So now my class want to know what a serigraph is, and a mezzotint. I tell them. I tell them again. It’s nine o’clock. They’ve fed me scotch but now I need a potato, and a steak. So I ask them. I ask the owner, the boss, directly: “Have you liked any of what I’ve shown you?”
“All of them.”
By God. Frank Fedele once told me of running a gallery on 8th Street, in the Village. He said it was a rainy night. Not one customer had come into the story, not one browser. It was five minutes to ten. For once he’d close early, cheat by five minutes … when a guy pulled up in a limousine: and bought everything off all of the walls, and everything that had just been leaning in a stack against the wall. He owned a string of nursing homes, was redecorating. He didn’t dicker price, he didn’t try to dodge the tax. Neither did he take a thing with him: “Let the check clear, then deliver: I’ll pay you extra to hang it for me.”
Well, not quite. The guy didn’t buy everything. But he did buy a dozen. My net came to nearly $700. Boy, did I need that.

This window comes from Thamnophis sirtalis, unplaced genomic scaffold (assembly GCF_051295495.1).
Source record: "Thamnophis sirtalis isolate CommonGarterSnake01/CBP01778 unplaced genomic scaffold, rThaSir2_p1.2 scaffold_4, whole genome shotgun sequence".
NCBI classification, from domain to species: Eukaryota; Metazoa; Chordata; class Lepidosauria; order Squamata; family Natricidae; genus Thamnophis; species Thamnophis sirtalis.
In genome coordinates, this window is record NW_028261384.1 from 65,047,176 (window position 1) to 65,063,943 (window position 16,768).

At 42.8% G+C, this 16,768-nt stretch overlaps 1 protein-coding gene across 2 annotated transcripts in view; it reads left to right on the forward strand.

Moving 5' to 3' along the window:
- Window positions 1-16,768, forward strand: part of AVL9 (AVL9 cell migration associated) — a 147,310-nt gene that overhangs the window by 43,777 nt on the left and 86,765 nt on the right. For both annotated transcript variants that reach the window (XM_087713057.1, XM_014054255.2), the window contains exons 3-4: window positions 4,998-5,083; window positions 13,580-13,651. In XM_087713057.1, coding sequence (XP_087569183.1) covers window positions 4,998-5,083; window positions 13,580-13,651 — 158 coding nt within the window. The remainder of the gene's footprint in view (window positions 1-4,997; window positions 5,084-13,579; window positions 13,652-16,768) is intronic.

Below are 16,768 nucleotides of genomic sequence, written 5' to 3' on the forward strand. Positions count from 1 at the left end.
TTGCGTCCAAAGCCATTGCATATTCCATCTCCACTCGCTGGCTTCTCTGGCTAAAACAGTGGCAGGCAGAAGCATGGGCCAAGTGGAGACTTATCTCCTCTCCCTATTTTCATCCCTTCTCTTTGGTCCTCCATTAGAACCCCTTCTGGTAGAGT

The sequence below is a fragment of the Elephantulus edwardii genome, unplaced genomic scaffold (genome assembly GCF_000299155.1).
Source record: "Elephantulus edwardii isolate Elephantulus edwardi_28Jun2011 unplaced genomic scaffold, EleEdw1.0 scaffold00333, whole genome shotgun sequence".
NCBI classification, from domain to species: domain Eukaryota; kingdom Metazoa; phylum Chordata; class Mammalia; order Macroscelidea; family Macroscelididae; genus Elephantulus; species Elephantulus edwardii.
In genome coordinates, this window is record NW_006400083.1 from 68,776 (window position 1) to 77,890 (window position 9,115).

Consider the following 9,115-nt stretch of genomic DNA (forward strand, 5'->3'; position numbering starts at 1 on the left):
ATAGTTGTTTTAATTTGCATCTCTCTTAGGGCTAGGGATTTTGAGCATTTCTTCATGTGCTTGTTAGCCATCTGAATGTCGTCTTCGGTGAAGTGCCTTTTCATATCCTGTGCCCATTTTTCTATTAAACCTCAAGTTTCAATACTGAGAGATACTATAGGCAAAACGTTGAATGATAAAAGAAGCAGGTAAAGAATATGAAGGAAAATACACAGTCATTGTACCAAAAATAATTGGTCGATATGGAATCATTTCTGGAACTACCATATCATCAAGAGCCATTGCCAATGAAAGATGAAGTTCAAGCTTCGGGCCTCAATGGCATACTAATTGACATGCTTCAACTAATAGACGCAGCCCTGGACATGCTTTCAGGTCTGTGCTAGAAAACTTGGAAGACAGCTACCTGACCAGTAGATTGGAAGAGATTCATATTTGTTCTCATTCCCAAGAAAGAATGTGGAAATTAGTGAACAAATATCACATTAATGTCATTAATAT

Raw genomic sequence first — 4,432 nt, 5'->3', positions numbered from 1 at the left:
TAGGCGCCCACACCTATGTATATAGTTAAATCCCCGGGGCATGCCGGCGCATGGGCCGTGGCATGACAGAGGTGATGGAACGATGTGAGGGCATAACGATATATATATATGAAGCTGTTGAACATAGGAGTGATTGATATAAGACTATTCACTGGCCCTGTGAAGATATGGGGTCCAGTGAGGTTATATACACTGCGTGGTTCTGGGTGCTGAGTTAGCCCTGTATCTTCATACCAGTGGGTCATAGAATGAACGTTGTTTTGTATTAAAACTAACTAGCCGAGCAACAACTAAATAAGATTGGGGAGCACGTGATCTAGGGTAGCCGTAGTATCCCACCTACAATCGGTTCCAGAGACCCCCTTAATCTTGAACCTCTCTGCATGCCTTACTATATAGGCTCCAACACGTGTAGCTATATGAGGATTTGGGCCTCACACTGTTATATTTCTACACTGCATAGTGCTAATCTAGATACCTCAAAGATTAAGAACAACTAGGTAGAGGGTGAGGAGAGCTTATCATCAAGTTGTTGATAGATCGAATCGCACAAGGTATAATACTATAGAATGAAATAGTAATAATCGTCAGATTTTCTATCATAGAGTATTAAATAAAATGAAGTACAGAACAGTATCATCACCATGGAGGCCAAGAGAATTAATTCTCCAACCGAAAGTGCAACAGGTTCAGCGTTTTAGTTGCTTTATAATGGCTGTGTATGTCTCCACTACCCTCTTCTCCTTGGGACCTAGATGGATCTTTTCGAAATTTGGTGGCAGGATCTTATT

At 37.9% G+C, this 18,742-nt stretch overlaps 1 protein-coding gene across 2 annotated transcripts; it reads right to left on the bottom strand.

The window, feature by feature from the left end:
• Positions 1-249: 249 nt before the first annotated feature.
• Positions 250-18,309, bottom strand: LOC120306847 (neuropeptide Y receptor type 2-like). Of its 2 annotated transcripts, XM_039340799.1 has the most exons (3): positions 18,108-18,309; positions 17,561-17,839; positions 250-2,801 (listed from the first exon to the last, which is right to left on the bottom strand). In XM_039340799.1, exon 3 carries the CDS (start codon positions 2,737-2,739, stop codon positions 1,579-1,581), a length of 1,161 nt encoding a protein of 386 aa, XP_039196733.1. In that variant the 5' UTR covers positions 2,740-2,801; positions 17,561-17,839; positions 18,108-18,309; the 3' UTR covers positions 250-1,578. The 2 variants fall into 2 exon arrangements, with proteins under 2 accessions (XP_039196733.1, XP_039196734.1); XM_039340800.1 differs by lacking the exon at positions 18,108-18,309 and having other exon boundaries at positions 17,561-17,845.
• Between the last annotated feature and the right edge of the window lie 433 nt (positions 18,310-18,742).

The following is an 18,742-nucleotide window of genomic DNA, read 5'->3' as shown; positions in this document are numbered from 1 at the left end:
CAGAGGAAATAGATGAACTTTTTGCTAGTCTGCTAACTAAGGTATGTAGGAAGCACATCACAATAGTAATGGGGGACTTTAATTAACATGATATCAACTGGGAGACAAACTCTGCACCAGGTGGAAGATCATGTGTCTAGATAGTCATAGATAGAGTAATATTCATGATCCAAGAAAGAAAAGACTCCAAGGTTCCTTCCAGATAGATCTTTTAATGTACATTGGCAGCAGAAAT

The framer put the purchases aside, then split. The girls gave me gracious smiles, then bade their boss adiux. The boss turned to me. He said how I’d been very patient all day, and now it was night and I hadn’t had dinner. Thanks for the good merchandise and all the good knowledge. He had to leave: more business. But I was welcome to stay. He showed me the liquor cabinet. He showed me the meat locker: I could cut my own sirloin, and my own T-bone … The potatoes where there, the veggies there, the deserts in the freezer … Upstairs there was a four poster bed. He’d be gone a week. I could stay as long as I liked. I could leave whenever I liked, just please shut the door behind me.